Privacy and security are at stake if you use P2P networks or IM apps that support P2P file sharing.
Most articles about the risks of peer-to-peer networks focus on piracy and copyright issues. Few have taken the time to explore other risks the technology poses and solutions to those risks. In addition to traditional P2P technologies, such as Kazaa, eDonkey, and Morpheus, many of the new instant messaging technologies have P2P features and allow the sharing of files, even very large media files, such as videos. While both P2P and, more obviously, IM applications with P2P features have many benefits, like most other Internet-related services and applications, there are risks. Luckily, there are solutions for most of these risks if you know what to look for.
Since it was first launched a few years ago, P2P has been demonized for facilitating music, movie, and software piracy (see the sidebar "Movies Are Different"). But putting the piracy issues aside for the purposes of this article, what are the risks associated with using P2P networks or IM P2P apps?
These risks include:
Infecting your computer with malicious codes, such as viruses, worms, Trojan horses, spyware, and unwanted adware;
Illegal, harmful, and child-inappropriate content;
Making your computer more vulnerable to hacking and other intrusions;
Allowing others to make your computer into a drone capable of attacking other Web sites and servers;
Corrupted files or misrepresented content; and
Sharing private files, unintentionally, with others.
There are ways to avoid these risks, if you're forewarned and use the right software and security precautions.
Malicious Code According to leading computer security experts, viruses are prevalent in P2P networks and are expected to become even more so. One study concluded that 45% of the files found by popular keyword searches were infected with viruses.
Trojan horses and other hacking programs, spyware, and adware are a growing problem as well. Many of the P2P applications include spyware and adware applications. And most inform the user that they contain such applications in their terms of service, license, or privacy policies. But few people ever read those disclosures before clicking "I accept" and have no idea they've consented to the installation of spyware and adware programs. Some files, disguised as MP3 files or other downloadables, are really Trojan-horse applications which give their users access to your computer remotely.
While laws are pending in various states and federally, the best way to protect yourself against unwanted spyware and adware applications, as well as hostile code such as Trojan horses, is by using a good antivirus program updated automatically. The addition of a firewall (either software firewalls or hardware/router firewalls) can give you the protection you need against intrusions. Make sure that your software applications work on IM and P2P programs.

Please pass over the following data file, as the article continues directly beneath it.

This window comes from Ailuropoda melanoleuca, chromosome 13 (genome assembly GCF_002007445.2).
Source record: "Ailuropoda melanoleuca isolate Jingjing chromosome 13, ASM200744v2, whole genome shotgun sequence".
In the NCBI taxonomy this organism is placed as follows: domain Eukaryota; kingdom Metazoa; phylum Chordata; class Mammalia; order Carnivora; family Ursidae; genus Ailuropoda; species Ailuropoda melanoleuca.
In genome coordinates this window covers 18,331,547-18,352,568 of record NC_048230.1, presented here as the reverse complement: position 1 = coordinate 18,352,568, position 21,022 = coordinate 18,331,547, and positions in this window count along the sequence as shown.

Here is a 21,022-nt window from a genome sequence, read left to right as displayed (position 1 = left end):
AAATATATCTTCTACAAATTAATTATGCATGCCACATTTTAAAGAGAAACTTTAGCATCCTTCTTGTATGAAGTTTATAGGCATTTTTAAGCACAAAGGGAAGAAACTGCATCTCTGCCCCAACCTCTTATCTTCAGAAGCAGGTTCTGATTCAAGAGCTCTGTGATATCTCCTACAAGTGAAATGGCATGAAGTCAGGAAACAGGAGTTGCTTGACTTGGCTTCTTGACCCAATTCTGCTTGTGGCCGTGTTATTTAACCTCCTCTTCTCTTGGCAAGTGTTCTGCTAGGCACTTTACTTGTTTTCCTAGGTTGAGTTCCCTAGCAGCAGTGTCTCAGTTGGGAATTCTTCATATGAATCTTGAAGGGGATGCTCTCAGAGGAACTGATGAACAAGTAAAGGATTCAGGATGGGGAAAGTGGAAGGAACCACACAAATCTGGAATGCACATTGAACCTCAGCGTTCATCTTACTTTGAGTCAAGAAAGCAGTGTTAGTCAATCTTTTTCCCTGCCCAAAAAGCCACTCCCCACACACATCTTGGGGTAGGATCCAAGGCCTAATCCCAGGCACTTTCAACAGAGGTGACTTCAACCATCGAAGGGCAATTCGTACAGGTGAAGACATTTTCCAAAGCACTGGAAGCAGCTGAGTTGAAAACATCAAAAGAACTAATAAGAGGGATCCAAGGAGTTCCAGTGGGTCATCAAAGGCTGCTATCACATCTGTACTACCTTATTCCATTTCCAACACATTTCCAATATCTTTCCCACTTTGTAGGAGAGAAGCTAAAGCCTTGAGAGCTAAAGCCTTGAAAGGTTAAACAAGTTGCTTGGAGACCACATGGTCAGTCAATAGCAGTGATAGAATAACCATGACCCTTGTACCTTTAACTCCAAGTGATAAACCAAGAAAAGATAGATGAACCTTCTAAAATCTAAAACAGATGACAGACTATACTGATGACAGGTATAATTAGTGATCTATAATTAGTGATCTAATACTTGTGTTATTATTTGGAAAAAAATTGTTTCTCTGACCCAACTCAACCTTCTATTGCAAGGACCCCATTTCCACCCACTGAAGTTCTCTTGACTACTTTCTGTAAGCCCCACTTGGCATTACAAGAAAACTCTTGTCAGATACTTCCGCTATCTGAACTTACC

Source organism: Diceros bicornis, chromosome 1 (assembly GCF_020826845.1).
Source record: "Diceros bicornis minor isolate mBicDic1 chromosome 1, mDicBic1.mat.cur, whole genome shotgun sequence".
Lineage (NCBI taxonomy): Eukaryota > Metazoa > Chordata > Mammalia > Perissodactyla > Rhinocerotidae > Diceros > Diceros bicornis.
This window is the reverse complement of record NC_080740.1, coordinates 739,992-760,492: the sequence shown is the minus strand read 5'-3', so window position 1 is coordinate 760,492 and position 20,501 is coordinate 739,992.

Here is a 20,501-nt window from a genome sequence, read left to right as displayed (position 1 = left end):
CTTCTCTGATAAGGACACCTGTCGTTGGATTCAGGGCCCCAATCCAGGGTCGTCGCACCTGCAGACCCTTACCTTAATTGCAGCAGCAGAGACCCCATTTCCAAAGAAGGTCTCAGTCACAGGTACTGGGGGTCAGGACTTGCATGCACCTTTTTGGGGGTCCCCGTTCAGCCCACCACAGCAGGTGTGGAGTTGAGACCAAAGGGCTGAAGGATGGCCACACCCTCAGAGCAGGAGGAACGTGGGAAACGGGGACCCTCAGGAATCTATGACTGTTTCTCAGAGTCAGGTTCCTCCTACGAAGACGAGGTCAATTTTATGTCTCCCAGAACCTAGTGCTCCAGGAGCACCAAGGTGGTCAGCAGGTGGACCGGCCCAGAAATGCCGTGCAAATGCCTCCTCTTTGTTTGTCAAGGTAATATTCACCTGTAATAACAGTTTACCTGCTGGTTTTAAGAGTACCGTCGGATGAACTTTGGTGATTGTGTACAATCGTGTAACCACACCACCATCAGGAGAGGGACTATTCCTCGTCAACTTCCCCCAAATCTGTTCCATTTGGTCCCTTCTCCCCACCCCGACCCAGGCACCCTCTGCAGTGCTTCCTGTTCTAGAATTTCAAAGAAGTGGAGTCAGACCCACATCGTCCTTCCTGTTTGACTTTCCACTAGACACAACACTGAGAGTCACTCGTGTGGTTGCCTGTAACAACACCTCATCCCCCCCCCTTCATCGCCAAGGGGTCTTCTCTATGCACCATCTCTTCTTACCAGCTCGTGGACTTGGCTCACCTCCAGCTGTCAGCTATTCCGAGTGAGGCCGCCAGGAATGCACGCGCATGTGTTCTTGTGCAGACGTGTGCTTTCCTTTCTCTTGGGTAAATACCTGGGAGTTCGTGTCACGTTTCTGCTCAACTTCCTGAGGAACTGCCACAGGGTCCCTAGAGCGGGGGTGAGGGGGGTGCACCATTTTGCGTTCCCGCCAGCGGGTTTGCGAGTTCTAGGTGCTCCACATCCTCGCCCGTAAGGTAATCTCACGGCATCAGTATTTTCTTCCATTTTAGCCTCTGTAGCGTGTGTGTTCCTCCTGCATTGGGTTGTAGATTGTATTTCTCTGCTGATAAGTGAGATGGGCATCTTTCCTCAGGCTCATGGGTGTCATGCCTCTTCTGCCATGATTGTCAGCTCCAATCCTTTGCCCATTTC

Some of the more popular P2P programs offer premium services for a fee. These premium services are warranted to be ad, virus, and malicious-code free, and often promise not to include any executables, such as adware or spyware applications. Many people (especially parents) confuse the fee for the ad-free, spyware-free, and virus-free service for a license fee for music or movies available on the P2P network. They believe (wrongly) that they have now paid for the right to download music and other media. This is one issue that might require action by the Federal Trade Commission or state consumer protection agencies to clarify. I recommend that the P2P premium services make it clear what the fee is and is not for, to avoid consumer confusion. Some of the more nefarious companies and Web sites intentionally mislead consumers into believing that they're paying for the right to download music and other media when they pay a fee for the P2P software application the more responsible networks provide without charge.
Illegal, Harmful And Child-Inappropriate Content Child pornography is, unfortunately, a serious problem in P2P networks. It's an easy way to transmit larger media files, which often include videos and still images of children being molested. And help groups, such as WiredSafety.org and others, are unable to search for child pornography since to view a file in a P2P setting you must download it to your own computer. Downloading child pornography, saving it in any format, copying it, or otherwise transmitting it, are all serious crimes in the United States.
The P2P networks are now active in trying to stem the distribution of child pornography and child exploitation files. They have, in recent years, worked very closely with law-enforcement agencies and have willingly cooperated in investigations to stop and prosecute child pornographers. They're now important partners in the worldwide fight against child exploitation.
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